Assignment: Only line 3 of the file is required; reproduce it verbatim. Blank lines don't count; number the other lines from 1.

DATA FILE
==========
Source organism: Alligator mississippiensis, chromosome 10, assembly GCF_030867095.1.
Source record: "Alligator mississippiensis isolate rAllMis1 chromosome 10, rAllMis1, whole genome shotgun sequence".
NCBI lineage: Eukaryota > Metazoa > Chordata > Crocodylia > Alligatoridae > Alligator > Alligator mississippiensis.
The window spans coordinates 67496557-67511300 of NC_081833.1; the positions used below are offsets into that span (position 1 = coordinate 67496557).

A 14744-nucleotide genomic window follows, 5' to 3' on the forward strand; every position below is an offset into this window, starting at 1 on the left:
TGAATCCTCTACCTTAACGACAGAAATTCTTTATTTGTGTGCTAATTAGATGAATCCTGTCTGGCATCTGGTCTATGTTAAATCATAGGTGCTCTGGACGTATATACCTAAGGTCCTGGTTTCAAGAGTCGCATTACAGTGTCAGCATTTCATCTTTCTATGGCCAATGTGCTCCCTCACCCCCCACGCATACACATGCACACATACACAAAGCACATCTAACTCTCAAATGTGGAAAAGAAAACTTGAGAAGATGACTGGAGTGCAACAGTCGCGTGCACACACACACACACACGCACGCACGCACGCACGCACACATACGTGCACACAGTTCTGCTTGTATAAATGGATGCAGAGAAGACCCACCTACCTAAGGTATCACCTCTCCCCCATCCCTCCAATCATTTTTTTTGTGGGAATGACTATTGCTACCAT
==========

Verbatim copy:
NCBI lineage: Eukaryota > Metazoa > Chordata > Crocodylia > Alligatoridae > Alligator > Alligator mississippiensis.